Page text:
Jesus believed he was bringing in the kingdom by such preaching coupled with his acts of healing persons, including by means of his exorcisms (‘if I by the Spirit of God cast out demons, then you will know that the Dominion has broken into your midst’). Spiritual liberation of course also had a social consequence, but Jesus was of the peace party, as Crossan puts it, not the revolutionary party, though he was certainly executed in a manner that means he was accused of being a revolutionary guilty of sedition or treason.
We cannot flatten out all the varied views of the Kingdom in early Judaism into one social action or revolutionary meaning any more than the messianic expectations in early Judaism were monolithic. Tabor knows this so he tries to have it both ways. He thinks Jesus’ strategy was first to engage in spiritual healing and renewal and then to expect God to get on with the political revolution by direct divine judgment. He puts it this way “Jesus was a political revolutionary who expected nothing less than the violent overthrow of the kingdoms of the world, but he did not think it would come about by collecting arms and gathering rebel bands of troops as some of his contemporaries had attempted. The first step was to defeat Satan and his powers.” (pp. 161-62). Thus Satan had to be deposed first, then Herod, Pilate and the rest would be deposed, leaving Jesus alone on the throne of Israel.
On the other hand, Tabor is quite right to envision Jesus reading various passages of the Hebrew Scriptures, such as Is. 61 which speaks of a healing messiah who liberates captives, and seeing them as referring to himself (see p.157). One of the strengths of this study is that Tabor meaningfully interacts with the genuine messianism of Jesus, his messianic self-understanding. He is equally correct that Jesus was by no means the first to read the Hebrew Scriptures this way, for the Essene Teacher of Righteousness had also done this (see the Qumran Thanksgiving Hymns). I can only endorse his conclusion that Jesus was driven by Scripture, and most of the texts he is said to have quoted or used of himself are not later impositions of Christians who wanted to see in Jesus one who fulfills all the prophecies and promises of God. (p. 159). And Tabor is likely right that we should read in Mk. 1.14 an indication that upon John’s arrest, Jesus shifted directions somewhat when it came to his ministry, now going on preaching tours throughout Galilee, with a base in Capernaum (p. 160). Tabor is also right that Jesus had both female and male disciples that had been recruited to engage in fishing for followers, what with God’s saving activity now breaking into their midst.
How do the Twelve fit into all of this? Tabor believes Jesus picked them as a sort of governmental officials to sit on thrones and rule the twelve tribes in Israel, sort of like regional governors, while Jesus would be the king. Tabor cites Lk. 22.30. Now this is a saying of Jesus connected with the Last Supper and clearly referring to a time after Jesus’ death when the eschaton would come. In other words, it is not a program Jesus sought to inaugurate during his ministry, but rather how he viewed the final eschatological sequel to his ministry.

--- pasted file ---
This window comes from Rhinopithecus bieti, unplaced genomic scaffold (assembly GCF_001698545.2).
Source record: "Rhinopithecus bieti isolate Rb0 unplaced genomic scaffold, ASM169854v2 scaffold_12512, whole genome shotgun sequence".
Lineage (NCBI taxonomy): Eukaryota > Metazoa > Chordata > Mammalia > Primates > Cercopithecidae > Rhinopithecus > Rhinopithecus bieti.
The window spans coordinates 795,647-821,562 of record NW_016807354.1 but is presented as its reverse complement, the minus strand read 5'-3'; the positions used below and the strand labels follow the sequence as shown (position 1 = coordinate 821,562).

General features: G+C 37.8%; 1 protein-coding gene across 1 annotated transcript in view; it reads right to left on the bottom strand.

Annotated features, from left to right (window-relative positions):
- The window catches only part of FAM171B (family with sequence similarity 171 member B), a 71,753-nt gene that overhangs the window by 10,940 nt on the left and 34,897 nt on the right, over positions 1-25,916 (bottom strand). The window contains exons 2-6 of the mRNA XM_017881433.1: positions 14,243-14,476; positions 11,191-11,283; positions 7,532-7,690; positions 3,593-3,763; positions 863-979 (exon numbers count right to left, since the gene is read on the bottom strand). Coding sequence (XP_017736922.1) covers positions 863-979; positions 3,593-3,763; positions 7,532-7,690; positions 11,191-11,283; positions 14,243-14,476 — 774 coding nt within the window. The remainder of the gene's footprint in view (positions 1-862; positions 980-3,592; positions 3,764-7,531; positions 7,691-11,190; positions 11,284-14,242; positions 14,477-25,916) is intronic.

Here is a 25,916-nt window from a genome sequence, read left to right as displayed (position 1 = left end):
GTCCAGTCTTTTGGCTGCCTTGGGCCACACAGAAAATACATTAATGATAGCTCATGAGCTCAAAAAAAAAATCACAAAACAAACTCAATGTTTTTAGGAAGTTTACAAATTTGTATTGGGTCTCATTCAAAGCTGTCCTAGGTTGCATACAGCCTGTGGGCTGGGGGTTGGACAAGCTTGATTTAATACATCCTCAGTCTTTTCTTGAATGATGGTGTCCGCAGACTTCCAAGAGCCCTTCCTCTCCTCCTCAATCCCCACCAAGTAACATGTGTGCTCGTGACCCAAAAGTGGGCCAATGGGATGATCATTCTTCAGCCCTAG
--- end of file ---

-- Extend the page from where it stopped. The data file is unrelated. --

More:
At this point Tabor further argues for Jesus setting up a family dynasty. But consider for example Lk. 6.14-16 which Tabor cites (p. 164). Tabor says that the phrase ‘James of Alphaeus’ means James son of Alphaeus, and this is likely correct. Jewish men were normally identified by such patronymics (cf. Simon bar Jonah, Simon son of John). But Tabor then wants to turn around and read the adjacent phrase ‘Judas of James’ as meaning Jude brother of James. This will not do. The Greek construction is the same in both cases, and the original audience hearing this will assume that the genitive modifier has the same sense in both cases. Notice that immediately prior when Luke want to say someone was a brother of another disciple he inserts the word adelphos, for instance in vs. 14 when we hear of ‘Andrew the brother of Peter’. There is a good reason translations render the phrase ‘Judas of James’ as referring to a son and a father. This is the natural an appropriate way to render the phrase if there is no further qualification, as in the case of Peter and Andrew. This in turn means that this Judas cannot be the one who was Jesus’ brother. But then neither were Simon the Zealot or Jacob listed as one of the Twelve Jesus’ brothers. This logic cannot stand close scrutiny, and with its demise so also goes most of Tabor’s theory about a Jesus dynasty.
But where is Jesus’ brother Joseph amongst the Twelve? In a desperate move Tabor (p. 164) suggests that Matthew/Levi son of Alphaeus is actually Joseph, even though no Gospel text or later source even remotely suggests this. But then no source suggests Mary was married to Clopas who is really Alphaeus either. The facts simply won’t fit this theory no matter how hard Tabor strains to make it fit. There is a reason why the NT is silent about Jesus’ brothers not being amongst the Twelve (something Tabor calls the best kept secret in the NT)--- its because they weren’t! Tabor suggests (p. 165) that only Jn. 7.5 argues against his theory, but of course we have seen that Mk. 3.21-35 is clear on this score as well, and cannot be dismissed. It is ironic that in the process of dismissing such evidence he then adds “It is amazing what firm opinions have been built upon such shaky foundations.” (p. 165). Unfortunately, this remark can more naturally be applied to his own argument.